The soundtrack is brilliant and adds to the film's pace and feeling. The DVD extras are fun to watch, with Soren and Matt given plenty of behind-the-scenes time as well as some great interviews about their roles, characters and the story. Overall, this movie is highly recommended." - Young Star News

'Rounding First', USA 2005, Jim Fleigner, 97 mins. (Cineworld Shaftesbury Avenue, Nov 18 10am; Tricycle, Nov 25 4pm.) Three boys break out from summer camp to uncover their families’ sad secrets. An impressive comedy threesome in a film about friendship and the lies parents tell. Age 7+.

Dir: Jim Fleigner 2006/US/97mins Brilliant US coming-of-age film that explores the relationship between parents and children and about how and when to tell the truth.

"Rounding First is a charming, unassuming film with a deceptively simple and quaint plot that leads to a genuinely clever and tense climax. Jim Fleigner does an admirable job of steering his own script, injecting it with a nice pace and energy, whilst the triumvirate of young stars that lead the piece give nicely understated performances, refreshing to see in young actors.

Having already garnered praise following its showing at various film festivals across the US, including the film's premiere on the closing night of the Hawaii Film Festival, Rounding First is an enjoyable, charming and engaging film that has understandably been compared to Stand By Me but which possesses enough originality to stand alone rather than as a clone of the previous film. A treat." -

"I'll get this out of the way right at the start. Stand By Me. There, I said it. From the poster art to the central dynamic of the leads, the comparison to Stephen King's era-defining coming-of-age movie is as inevitable as it is unfair. Rounding First - written, directed and edited by Fleigner - is a very different beast to Stand By Me, however heavily the accompanying promotional material leans on that film, and should be viewed as such. So let’s be clear... Yes, the film features a group of young friends from Smalltown USA. Yes, the film deals with the bonds of friendship and the loss of childhood innocence in a similar way, and yes, the fat kid is the butt of many of the others jokes. But beyond that, Rounding First is a respectable feature in its own right, with a charm all of its own.

Rounding First is a fiercely independent film, with Fleigner relying heavily on the goodwill of his many sponsors to bring this labour of love to the screen. It's an impressive feat, with the writer-director's infectious enthusiasm for the project garnering support from businesses and individuals keen to see a return to solid, personal and story-driven independent film-making. The film follows the story of twelve-year olds Joe (Soren Fulton), Tiger (Matt Borish) and Chris (Sam Semenza) in the summer of 1980 as they break out of baseball camp and follow Joe's parents to discover the true nature of the mysterious trip they're taking. The events that follow lead them on a quest that takes in detective work, armed robbery, family feuds and an eventful road trip leading to an emotional climax that tests the true strength of the bonds of friendship.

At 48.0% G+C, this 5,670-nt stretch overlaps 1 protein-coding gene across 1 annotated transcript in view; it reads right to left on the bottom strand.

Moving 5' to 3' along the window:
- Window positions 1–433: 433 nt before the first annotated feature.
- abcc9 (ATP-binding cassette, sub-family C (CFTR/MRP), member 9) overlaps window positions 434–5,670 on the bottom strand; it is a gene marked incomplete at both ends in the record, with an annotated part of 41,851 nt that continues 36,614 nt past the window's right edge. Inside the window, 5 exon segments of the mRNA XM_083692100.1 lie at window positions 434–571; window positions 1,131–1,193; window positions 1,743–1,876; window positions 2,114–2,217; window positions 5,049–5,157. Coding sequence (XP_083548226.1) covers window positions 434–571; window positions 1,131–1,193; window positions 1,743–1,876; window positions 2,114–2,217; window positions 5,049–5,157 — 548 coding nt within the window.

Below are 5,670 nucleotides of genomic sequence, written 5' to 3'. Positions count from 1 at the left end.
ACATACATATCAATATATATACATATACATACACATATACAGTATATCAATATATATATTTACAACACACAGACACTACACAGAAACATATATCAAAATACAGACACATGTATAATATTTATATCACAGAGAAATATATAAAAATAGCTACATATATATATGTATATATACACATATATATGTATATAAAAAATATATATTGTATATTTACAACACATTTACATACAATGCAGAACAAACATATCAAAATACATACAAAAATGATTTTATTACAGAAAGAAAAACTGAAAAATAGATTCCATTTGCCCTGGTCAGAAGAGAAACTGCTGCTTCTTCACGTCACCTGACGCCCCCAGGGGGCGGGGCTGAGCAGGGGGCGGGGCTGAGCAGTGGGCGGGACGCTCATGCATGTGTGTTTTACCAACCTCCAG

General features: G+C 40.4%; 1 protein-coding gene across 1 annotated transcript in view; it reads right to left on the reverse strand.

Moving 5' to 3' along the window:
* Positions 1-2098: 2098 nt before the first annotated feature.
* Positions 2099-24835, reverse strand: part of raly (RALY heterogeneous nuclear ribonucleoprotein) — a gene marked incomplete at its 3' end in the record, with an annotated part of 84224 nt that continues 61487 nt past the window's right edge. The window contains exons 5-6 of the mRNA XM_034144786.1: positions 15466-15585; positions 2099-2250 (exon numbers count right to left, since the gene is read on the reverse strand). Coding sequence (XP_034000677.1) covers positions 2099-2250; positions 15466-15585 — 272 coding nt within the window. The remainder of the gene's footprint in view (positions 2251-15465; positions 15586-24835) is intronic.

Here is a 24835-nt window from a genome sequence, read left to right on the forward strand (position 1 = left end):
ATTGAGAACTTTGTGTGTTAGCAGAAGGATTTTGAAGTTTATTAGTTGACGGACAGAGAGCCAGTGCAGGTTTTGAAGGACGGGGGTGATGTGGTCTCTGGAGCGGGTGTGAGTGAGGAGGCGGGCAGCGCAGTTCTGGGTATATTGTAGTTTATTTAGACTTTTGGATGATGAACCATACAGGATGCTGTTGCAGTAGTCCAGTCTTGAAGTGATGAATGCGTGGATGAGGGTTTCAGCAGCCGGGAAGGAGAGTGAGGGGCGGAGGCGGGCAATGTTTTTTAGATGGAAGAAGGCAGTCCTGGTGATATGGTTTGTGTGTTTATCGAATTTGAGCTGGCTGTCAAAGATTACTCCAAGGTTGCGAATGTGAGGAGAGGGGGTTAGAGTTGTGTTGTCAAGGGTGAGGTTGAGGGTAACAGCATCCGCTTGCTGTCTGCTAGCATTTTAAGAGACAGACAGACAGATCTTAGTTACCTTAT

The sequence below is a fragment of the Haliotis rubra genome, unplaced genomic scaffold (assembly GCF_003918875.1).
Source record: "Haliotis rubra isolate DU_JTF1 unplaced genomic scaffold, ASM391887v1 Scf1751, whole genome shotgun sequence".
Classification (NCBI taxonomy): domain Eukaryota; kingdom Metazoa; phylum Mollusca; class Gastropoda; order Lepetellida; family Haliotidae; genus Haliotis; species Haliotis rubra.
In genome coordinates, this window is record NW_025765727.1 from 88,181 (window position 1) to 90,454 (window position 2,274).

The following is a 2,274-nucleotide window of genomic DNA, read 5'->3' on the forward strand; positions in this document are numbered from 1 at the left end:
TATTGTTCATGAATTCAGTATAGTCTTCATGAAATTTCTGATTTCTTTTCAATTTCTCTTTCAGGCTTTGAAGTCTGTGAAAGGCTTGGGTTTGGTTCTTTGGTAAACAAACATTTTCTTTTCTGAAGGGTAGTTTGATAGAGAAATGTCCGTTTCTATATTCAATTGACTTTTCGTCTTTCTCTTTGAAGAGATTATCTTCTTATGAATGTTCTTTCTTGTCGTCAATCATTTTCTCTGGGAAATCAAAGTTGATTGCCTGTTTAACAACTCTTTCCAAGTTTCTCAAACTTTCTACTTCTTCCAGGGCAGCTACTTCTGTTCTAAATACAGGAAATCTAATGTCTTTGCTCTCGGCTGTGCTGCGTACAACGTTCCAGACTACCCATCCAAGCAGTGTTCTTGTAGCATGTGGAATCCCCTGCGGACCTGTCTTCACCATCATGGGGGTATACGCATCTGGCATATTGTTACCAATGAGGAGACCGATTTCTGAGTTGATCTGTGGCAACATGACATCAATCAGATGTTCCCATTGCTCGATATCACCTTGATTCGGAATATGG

The young leads (who between them already boast an impressive list of stage and screen credits taking in Frasier, Oliver Beene, The Sopranos and Beauty & The Beast to name a few) handle Fleigner's self-penned script with aplomb, which balances some of its more sentimental aspects with school-kid banter and a few cheeky 80s pop-culture references for good measure. They are ably aided by a supporting cast who create a believable parental community where family pride comes first, and incidents of the past are hidden from those they affect the most, fostering a bitterness and resentment that is only ever a drink or two away from breaking free.

The film's independent roots are clear, and there are points where the dialogue and direction feels more like a stage play, but much of this is down to our over-familiarity and reliance on the superficial polish a lot of mainstream productions coat their stories in. In Rounding First the characters and the unfolding events of their lives are the focus of the film, and this is its strength. Take the opportunity to give this film your time and you'll be rewarded with a very personal take on the coming-of-age movie, and a diverting account of the lasting strength of friendship." -

As with Jim Fleigner, the writer and director of Rounding First, the summer 1980 was a idyllic time for us too, passing away the hours playing baseball in those pre-Reaganite days.

Sure, there were problems - the hostages in Iran - but things seemed relatively peaceful. We had just defeated the Soviets in hockey, people had less than 10 channels on their TVs, and written communications were delivered by a postman and not electronically.

This is the mood that Rounding First, a youth film that should be of interest to viewers of all ages, tries - successfully - to bring to the screen.

Three buddies (Tiger, Joe and Chris) spend their days at the old ballpark until circumstances beyond their control conspire to wrest them apart and tear the world upon which their friendship revolves asunder.

The action begins. While these guys may not even have entered their teens to embark on something that the majority of us don't experience until college: a road trip.

Their quest to piece together a mystery sets them on a course of adventure in which they conceal their movements from their parents, stay off the police radar and all the while maintain the bonds that have kept them together.

Rounding First features an accomplished and incredibly credible set of young actors in the lead roles. What're more, fans of All My Children are in for a treat/surprise as the notorious Michael E. Knight, aka Tad "The Cad" Martin, who has now leaped into the role of parent.

The DVD includes commentary from director Jim Fleigner, interviews and deleted scenes. -


VIDEO: FOX News Interview during Hawaii Intl Film Festival



ARTICLE: Slovak Spectator on Orchestral Recording of RF Score




VIDEO: News report filmed during production



VIDEO: News report filmed during production